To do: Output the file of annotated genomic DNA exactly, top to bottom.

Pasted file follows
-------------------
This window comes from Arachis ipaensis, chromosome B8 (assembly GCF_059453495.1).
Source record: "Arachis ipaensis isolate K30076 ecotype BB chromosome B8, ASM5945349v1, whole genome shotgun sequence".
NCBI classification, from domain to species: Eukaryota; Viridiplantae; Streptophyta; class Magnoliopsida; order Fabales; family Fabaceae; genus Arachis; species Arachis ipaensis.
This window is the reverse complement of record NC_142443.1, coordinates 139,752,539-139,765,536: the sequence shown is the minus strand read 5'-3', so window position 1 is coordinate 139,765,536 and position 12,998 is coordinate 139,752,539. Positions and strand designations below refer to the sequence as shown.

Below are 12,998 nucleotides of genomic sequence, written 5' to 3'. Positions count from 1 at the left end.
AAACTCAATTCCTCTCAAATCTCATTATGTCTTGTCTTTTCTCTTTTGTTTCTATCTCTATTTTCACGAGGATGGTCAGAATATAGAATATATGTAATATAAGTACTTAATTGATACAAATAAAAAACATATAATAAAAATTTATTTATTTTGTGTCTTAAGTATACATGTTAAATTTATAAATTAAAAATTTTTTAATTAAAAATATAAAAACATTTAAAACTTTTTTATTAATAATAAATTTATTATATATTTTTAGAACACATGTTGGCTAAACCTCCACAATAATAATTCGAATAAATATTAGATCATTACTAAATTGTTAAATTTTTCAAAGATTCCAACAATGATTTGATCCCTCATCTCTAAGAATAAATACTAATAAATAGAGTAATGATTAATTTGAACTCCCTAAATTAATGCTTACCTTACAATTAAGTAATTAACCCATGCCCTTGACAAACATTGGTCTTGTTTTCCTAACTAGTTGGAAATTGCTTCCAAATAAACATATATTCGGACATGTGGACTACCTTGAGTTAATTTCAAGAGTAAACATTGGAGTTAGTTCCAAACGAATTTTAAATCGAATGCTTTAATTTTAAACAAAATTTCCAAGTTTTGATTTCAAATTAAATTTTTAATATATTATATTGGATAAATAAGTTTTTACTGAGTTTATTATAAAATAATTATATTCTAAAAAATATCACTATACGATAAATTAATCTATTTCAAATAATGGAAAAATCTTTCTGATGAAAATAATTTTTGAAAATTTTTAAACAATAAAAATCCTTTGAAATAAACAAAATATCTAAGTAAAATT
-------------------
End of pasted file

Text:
This window comes from Arachis ipaensis, chromosome B8 (assembly GCF_059453495.1).
Source record: "Arachis ipaensis isolate K30076 ecotype BB chromosome B8, ASM5945349v1, whole genome shotgun sequence".
NCBI classification, from domain to species: Eukaryota; Viridiplantae; Streptophyta; class Magnoliopsida; order Fabales; family Fabaceae; genus Arachis; species Arachis ipaensis.
This window is the reverse complement of record NC_142443.1, coordinates 139,752,539-139,765,536: the sequence shown is the minus strand read 5'-3', so window position 1 is coordinate 139,765,536 and position 12,998 is coordinate 139,752,539. Positions and strand designations below refer to the sequence as shown.

Below are 12,998 nucleotides of genomic sequence, written 5' to 3'. Positions count from 1 at the left end.
AAACTCAATTCCTCTCAAATCTCATTATGTCTTGTCTTTTCTCTTTTGTTTCTATCTCTATTTTCACGAGGATGGTCAGAATATAGAATATATGTAATATAAGTACTTAATTGATACAAATAAAAAACATATAATAAAAATTTATTTATTTTGTGTCTTAAGTATACATGTTAAATTTATAAATTAAAAATTTTTTAATTAAAAATATAAAAACATTTAAAACTTTTTTATTAATAATAAATTTATTATATATTTTTAGAACACATGTTGGCTAAACCTCCACAATAATAATTCGAATAAATATTAGATCATTACTAAATTGTTAAATTTTTCAAAGATTCCAACAATGATTTGATCCCTCATCTCTAAGAATAAATACTAATAAATAGAGTAATGATTAATTTGAACTCCCTAAATTAATGCTTACCTTACAATTAAGTAATTAACCCATGCCCTTGACAAACATTGGTCTTGTTTTCCTAACTAGTTGGAAATTGCTTCCAAATAAACATATATTCGGACATGTGGACTACCTTGAGTTAATTTCAAGAGTAAACATTGGAGTTAGTTCCAAACGAATTTTAAATCGAATGCTTTAATTTTAAACAAAATTTCCAAGTTTTGATTTCAAATTAAATTTTTAATATATTATATTGGATAAATAAGTTTTTACTGAGTTTATTATAAAATAATTATATTCTAAAAAATATCACTATACGATAAATTAATCTATTTCAAATAATGGAAAAATCTTTCTGATGAAAATAATTTTTGAAAATTTTTAAACAATAAAAATCCTTTGAAATAAACAAAATATCTAAGTAAAATT